Belmont’s Kaitlyn Berry works to get around a pair of Laconia defenders during action on May 18. Jeff Lajoie. (click for larger version)
May 28, 2012BELMONT – Kaitlyn Berry admits she did more than just gently encourage Belmont High School athletic director Rick Acquilano to allow the formation of a girls' lacrosse team at the school. The freshman co-captain was persistent.
"We definitely bugged the AD for weeks on end," said Berry with a smile prior to a home game against Merrimack Valley two weeks ago. "I've been playing lacrosse for nine years and I didn't just want to drop my stick and not be able to play once high school started."
With the Lady Raiders' first season as a program now officially in the books, the players on the squad now hope for continued growth towards becoming a varsity program. The goal is to make that a reality in 2014, with one more season as a club team playing against other school's freshmen and JV squads before making the step up.
There were plenty of positives to take from year one, namely that the team had solid numbers on its roster and got to put together an 11-game schedule. With the squad consisting of mainly freshmen and eighth-graders, it was a good first step into the local lacrosse landscape for a program on the rise.
"I think it's been exciting for everyone," said senior co-captain Kayla Robbins, the lone member of the Class of 2012 on the roster. "Just because everyone is so new to the sport and I think everyone is really enjoying it. Each game we don't really know what to expect so it ends up being really exciting going to every game. Winning helps too."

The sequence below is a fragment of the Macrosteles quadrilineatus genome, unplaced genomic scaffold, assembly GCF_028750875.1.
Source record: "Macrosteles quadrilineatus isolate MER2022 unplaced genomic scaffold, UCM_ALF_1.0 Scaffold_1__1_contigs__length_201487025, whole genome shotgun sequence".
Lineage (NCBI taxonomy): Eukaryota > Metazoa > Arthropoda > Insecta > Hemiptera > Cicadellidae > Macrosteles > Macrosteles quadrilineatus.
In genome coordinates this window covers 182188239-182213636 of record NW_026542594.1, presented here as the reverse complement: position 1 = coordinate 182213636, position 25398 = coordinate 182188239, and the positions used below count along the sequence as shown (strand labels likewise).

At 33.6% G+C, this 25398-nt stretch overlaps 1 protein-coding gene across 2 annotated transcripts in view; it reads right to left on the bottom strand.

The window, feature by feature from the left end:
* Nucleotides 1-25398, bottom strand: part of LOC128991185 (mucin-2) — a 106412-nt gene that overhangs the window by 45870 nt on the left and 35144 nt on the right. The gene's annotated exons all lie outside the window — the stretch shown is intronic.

Winning does help. While the Raiders weren't sure what to expect this spring, their results against the local competition was impressive to say the least. Belmont won seven of its first 10 games during its first year of action.
"To be honest, we came in here not even really expecting to win a game," said Berry, one of the most experienced members of the team in the sport despite being just a freshman. "We just came in here looking to have fun but once we started winning games, it definitely kept people's attitudes up. We would always hope to win obviously, but we weren't sure how it was going to be."
"It definitely reinforced that everything we were doing was worth it," she said. "All the two hour long practices after school every day were paying off."
Head coach Wayne Kreiensieck knew he would have his hands full when winter clinics began for the team in February. While some players got a jumpstart on learning the sport, others never even picked up a lacrosse stick for the first time until spring practice began two months ago.
"I didn't have any experience," admitted eighth-grader Emily Ennis, one of the top scoring threats on the Raiders. "I didn't even think about playing it until a couple of months ago. I was in gym class and the coach had walked in and my gym teacher told him 'here's a player for you.' So I talked to the coach about it and saw some posters around school for it and decided to try it out."
While lacrosse isn't an easy sport to pick up right away, the Belmont team slowly grew some confidence in their abilities. It's an athletic bunch, and the team's speed and agility quickly became an asset on the field.